SNC Lavalin, a large and successful Quebec-based global engineering firm, is now a name synonymous with misuse of authority in government. Particularly, the power and influence of the Prime Minister of Canada and the PMO.
Heads of government, business or any organization are usually the prominent figures of that organization; the person most identified with it. There’s nothing unusual about this; the head honcho is the one most often in the spotlight, the one most accountable for an organization’s performance and results, and the one wielding the most influence on an organization, through both his or her position of leadership, and the management authority and structure they establish to realize their vision and goals. In an organization the size of the Government of Canada, effective leadership, management, organization and personnel are very important. So how is it that one person, surrounded and supported by a staff of 150 people, who in turn are led by the prime minister's chief of staff and principal secretary, seems to operate without the rest of government?
He doesn’t, really. Cabinet ministers and the civil service they manage do run government. And there are rules and protocols in place to enable the civil service to carry out work objectively. However, the PM and the PMO do wield enormous influence on ministers and the civil service, largely through the PMO chief of staff, principal secretary and even the Clerk of the Privy Council (deputy minister to the prime minister, secretary to cabinet and head of the public service). It’s human nature; the boss says jump, we jump, or else.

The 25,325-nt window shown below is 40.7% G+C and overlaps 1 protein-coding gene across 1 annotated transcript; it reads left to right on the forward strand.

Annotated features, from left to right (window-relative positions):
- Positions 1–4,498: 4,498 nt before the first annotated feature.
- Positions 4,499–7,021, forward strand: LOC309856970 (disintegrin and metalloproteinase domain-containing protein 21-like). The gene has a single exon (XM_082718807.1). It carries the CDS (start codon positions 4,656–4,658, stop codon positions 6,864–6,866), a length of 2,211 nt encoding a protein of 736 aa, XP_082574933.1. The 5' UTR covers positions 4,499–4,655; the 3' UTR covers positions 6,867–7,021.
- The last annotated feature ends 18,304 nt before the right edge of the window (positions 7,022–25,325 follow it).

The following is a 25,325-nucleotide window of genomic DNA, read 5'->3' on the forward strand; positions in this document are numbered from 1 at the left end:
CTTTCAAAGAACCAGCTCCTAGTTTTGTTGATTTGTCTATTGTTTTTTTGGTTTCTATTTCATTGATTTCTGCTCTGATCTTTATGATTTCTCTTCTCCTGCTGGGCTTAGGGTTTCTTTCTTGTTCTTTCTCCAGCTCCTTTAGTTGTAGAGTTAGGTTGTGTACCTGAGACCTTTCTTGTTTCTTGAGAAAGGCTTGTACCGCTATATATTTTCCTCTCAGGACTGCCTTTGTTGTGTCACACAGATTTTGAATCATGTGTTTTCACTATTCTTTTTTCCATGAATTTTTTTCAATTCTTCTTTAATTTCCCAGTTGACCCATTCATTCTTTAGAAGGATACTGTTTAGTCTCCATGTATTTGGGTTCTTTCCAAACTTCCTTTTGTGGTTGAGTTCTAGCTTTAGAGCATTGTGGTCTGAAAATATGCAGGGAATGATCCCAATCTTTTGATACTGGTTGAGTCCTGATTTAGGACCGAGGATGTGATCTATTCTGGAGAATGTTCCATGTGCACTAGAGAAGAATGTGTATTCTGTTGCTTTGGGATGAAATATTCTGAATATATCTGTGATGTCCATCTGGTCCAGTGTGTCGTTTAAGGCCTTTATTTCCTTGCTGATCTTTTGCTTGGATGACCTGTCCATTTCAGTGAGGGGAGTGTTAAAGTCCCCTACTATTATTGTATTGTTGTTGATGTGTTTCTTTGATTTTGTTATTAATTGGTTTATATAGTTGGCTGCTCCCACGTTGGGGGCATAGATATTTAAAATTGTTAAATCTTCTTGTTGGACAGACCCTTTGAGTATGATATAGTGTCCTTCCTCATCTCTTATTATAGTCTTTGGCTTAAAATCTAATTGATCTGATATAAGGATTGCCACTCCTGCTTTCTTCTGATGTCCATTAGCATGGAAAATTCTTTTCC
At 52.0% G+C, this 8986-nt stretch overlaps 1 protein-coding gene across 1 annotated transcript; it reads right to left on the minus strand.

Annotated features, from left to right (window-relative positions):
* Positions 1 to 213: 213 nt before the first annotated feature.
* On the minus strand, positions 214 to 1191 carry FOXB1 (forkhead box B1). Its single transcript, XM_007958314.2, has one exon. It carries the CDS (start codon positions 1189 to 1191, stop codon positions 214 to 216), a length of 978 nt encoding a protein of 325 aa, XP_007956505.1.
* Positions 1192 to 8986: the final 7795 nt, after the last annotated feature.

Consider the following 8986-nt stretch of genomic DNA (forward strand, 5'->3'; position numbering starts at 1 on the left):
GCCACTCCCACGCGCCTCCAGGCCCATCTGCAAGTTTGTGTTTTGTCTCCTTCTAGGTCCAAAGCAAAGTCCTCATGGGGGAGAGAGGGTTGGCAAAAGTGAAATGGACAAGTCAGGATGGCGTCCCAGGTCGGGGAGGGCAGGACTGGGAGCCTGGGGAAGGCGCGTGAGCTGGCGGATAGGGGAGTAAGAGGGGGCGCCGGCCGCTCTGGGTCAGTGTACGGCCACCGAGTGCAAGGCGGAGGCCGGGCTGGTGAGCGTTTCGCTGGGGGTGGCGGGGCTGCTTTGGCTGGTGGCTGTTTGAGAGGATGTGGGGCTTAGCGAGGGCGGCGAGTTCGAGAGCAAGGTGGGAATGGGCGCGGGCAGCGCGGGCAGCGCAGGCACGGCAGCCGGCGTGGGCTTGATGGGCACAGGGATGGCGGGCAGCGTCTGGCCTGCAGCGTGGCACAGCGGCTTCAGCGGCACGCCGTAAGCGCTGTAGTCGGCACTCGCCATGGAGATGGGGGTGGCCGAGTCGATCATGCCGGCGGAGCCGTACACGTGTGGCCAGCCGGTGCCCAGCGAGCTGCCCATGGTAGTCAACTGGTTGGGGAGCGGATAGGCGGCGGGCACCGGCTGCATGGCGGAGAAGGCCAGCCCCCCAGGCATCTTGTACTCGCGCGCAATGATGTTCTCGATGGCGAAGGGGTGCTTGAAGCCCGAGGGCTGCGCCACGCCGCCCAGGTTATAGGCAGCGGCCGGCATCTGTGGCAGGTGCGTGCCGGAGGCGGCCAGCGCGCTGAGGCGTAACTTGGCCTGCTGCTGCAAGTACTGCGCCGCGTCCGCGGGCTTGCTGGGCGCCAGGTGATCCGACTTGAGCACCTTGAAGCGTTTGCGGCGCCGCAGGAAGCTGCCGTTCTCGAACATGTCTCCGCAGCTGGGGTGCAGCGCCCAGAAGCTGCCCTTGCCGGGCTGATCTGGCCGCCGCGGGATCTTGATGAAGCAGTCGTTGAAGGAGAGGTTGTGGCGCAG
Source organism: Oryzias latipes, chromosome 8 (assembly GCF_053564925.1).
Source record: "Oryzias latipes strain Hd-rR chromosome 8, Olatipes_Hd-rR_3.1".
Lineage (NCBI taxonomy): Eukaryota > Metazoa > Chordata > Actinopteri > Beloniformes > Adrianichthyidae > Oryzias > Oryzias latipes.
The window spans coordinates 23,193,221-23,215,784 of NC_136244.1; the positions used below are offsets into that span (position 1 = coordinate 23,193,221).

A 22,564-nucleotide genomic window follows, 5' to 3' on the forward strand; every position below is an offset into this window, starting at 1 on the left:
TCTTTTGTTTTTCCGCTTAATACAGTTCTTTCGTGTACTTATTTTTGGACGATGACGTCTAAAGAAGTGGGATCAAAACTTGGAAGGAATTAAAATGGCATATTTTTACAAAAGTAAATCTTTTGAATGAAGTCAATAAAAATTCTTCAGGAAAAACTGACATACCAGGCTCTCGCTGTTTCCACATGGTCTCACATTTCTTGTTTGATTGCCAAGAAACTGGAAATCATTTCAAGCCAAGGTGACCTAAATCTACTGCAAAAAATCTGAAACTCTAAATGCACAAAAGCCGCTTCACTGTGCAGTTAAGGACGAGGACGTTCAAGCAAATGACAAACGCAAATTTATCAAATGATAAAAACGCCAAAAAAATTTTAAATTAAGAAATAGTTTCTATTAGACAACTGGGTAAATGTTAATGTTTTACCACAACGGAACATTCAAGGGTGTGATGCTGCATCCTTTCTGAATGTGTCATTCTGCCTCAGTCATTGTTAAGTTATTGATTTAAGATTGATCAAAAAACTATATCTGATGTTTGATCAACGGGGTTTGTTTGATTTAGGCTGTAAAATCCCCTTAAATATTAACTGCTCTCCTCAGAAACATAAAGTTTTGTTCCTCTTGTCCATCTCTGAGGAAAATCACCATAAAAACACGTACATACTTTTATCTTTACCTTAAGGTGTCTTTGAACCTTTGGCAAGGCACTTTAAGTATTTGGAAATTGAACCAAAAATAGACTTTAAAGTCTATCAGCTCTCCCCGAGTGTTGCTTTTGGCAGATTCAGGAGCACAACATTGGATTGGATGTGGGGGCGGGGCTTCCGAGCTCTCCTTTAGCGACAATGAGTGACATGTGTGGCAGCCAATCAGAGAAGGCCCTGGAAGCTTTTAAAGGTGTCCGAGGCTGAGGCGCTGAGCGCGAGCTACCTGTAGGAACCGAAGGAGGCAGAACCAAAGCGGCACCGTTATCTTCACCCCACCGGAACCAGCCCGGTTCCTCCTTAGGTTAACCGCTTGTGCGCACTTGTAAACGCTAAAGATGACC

That influence and interference have grown, probably for 50 years now. Prime ministers, and premiers, are elected because of popular leadership and campaign pledges. Successful election campaigns are largely the result of controlled, strategic campaign tactics and communications. More and more, what candidates speak to are issues and policies that the party leader has endorsed. There is little room for bad communications and political gaffs. These control tactics follow the leader to the top, along with his or her inner circle, who continue to exercise the boss’s will.
MPs and MLAs can be challenged to represent their constituencies well and ministers likewise their portfolios without PMO/Premier’s Office sanction. It certainly helps if one ingratiates themselves to the boss and his staff, or takes the harder route of building a network of government colleagues, all with their own issues to address. It seems seedy but, alas, it’s rather ordinary behaviour in large organizations (and fodder for humourists).
So why the big deal now in Ottawa? First, a principled minister was challenged on a course of action by the PMO. She didn’t budge (note end of second paragraph above). Second, protocols were broken and laws challenged. Three, it exposed poor leadership, low ethics and bad issues management. Four, it was very public and it’s an election year.
So, is democracy dead? Is government dysfunctional? No, but the value and effectiveness of both are being challenged. The need for a vigilant citizenry with wise and compassionate leadership remains critical for best serving and protecting democracy and its institutions.
Roger Jackson is a former deputy minister and a St. Albert resident.